Tuesday, August 4, 2009

State regulators tell Bloomington bank to clean up

State regulators have served First Commercial Bank with a cease-and-desist order.


Last update: August 3, 2009 - 10:35 PM

Regulators have hit another Minnesota bank with a cease-and-desist order, this time targeting First Commercial Bank, a Bloomington lender with assets of $362 million.

State banking regulators ordered the bank to clean up bad loans on its books, beef up its reserves for loan losses and reduce its reliance on brokered deposits, among other things, according to a copy of the sanction released Monday by the state Department of Commerce. Brokered deposits, or "hot money" as they're known, are bulk deposits banks buy from third parties.

The bank also was instructed to reduce concentrations of loans in its portfolio. Though regulators didn't specify the type of concentration, First Commercial Bank has been active in commercial real estate -- a sector suffering big declines that have battered banks across the country.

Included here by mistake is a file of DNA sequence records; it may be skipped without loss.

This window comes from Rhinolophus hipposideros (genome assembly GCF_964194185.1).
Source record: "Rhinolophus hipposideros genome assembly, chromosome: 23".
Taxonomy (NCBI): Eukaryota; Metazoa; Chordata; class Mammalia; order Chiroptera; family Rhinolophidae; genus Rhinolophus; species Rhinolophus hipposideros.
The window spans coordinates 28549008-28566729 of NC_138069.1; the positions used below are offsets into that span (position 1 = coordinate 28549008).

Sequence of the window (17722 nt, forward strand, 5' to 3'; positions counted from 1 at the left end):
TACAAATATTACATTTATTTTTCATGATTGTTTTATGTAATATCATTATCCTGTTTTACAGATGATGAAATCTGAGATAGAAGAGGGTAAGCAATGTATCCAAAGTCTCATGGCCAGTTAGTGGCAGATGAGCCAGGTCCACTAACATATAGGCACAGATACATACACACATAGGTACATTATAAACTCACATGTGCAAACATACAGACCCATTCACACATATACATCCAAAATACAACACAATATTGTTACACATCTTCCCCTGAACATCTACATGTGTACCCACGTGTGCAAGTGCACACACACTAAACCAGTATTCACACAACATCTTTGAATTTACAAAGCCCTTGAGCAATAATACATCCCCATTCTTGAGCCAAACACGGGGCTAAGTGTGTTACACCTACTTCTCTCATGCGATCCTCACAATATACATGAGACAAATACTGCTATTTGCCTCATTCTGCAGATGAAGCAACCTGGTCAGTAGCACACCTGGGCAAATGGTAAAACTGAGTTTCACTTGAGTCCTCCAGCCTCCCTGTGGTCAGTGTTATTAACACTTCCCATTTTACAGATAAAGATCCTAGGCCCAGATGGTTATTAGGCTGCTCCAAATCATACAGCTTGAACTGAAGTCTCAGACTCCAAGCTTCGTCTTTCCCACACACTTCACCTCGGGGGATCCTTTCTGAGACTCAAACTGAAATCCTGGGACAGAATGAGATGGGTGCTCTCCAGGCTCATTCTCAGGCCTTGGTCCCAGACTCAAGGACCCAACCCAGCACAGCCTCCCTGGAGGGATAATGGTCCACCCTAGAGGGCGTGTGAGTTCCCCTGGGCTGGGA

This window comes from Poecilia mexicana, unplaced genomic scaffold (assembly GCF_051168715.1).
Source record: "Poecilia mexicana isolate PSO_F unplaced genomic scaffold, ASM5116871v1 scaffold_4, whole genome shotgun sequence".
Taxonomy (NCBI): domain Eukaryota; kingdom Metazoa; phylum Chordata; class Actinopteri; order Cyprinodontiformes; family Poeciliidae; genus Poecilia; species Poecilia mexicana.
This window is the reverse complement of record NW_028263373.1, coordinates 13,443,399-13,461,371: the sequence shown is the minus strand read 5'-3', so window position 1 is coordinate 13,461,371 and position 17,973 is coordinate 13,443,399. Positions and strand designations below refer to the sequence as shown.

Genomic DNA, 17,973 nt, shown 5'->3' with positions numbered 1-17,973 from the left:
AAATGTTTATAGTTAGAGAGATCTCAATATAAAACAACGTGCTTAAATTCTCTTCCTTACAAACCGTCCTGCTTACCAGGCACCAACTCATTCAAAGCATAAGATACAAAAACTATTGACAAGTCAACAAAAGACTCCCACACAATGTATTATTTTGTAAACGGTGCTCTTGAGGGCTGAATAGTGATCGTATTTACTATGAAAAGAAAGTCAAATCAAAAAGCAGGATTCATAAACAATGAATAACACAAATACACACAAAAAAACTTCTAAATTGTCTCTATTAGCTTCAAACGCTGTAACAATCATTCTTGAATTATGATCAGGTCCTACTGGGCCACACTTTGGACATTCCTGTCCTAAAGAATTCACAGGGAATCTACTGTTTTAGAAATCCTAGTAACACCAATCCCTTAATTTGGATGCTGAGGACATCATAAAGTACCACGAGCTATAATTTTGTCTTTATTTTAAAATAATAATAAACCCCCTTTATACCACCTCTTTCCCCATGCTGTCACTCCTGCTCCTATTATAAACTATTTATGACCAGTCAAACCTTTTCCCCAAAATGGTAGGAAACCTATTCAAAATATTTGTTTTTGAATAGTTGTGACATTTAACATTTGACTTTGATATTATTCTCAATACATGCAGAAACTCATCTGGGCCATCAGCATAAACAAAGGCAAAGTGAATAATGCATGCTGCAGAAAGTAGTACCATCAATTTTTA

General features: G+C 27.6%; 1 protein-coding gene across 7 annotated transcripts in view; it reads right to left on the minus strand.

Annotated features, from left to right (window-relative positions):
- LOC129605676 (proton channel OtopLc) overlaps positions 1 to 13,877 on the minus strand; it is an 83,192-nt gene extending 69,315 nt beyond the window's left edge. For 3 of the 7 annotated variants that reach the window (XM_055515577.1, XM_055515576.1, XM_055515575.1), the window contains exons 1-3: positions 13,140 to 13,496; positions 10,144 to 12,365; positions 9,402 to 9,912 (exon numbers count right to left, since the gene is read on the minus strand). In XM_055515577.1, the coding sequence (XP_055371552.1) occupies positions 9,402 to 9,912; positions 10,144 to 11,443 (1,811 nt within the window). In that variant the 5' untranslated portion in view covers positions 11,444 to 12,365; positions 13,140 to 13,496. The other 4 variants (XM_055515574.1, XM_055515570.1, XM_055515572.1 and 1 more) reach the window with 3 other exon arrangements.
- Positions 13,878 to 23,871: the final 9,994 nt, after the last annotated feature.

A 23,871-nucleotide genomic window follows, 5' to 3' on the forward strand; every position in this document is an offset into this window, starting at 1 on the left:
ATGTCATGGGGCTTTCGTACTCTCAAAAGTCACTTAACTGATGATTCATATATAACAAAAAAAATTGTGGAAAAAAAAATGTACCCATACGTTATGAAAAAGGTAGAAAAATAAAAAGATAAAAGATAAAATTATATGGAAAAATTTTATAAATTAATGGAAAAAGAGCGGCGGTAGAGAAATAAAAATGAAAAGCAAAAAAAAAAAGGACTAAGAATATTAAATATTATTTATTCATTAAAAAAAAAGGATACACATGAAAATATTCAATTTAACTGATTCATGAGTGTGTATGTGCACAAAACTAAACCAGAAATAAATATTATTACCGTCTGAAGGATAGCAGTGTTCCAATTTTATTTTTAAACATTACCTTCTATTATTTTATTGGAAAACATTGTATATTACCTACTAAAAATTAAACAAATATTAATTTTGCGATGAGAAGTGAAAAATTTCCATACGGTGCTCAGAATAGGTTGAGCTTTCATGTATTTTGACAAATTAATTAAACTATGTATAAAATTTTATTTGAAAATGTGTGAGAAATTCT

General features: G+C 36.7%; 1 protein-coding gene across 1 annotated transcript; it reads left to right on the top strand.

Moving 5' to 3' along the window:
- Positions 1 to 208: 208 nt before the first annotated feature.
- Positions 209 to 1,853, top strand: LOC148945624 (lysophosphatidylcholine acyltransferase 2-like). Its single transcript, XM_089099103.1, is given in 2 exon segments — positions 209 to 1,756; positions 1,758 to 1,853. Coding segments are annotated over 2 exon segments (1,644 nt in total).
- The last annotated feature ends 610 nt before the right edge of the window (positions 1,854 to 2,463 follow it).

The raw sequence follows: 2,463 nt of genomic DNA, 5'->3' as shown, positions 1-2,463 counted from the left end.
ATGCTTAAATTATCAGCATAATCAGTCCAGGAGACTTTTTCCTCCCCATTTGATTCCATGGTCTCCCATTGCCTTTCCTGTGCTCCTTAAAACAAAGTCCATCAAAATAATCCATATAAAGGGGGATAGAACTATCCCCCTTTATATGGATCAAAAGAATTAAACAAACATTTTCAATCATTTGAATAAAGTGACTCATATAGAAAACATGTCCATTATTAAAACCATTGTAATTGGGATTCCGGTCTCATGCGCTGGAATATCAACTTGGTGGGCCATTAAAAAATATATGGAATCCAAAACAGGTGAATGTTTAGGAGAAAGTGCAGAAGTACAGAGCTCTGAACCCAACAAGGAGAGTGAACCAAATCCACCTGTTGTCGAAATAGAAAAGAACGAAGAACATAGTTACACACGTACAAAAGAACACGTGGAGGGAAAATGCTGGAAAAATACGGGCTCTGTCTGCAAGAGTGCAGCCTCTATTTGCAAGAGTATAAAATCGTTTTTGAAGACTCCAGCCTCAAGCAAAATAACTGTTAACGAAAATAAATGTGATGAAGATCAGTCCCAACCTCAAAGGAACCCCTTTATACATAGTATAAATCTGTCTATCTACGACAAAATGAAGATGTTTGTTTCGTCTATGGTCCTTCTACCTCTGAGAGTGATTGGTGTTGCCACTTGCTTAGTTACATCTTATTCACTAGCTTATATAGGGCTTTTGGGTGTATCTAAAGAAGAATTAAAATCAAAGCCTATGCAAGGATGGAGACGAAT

Busy time for regulators

Since the start of 2008, regulators have shut down two Minnesota banks and hit more than a dozen others with major enforcement actions. Many of the troubles relate to souring development and construction loans and bank analysts and regulators predict more failures.

As of the first quarter, First Commercial Bank's load of commercial real estate loans was more than five times its total risk-based capital, exceeding the federal threshold of 300 percent for defining a potentially risky concentration.

Brad Meier, president and CEO of First Commercial, said that his bank has been addressing the issues for several months and that the bank remains profitable and well-capitalized.

"We continue to work collaboratively with our real-estate clients as, together, we navigate a complex market," Meier said.

As of the end of the first quarter, the bank's key capital ratios exceeded minimum standards that federal regulators require for a bank to be well-capitalized. First Commercial's Tier 1 leverage ratio, or core capital ratio -- a key measure of a bank's ability to withstand future losses -- was 8.5 percent at the end of the first quarter, according to the Federal Deposit Insurance Corp. Regulators require 5 percent. First Commercial Bank also reported profit of $726,000 in the first quarter.

The order, dated July 21, resulted from an examination the state did from mid-December to mid-February.

Jennifer Bjorhus • 612-673-4683


No comments:

Post a Comment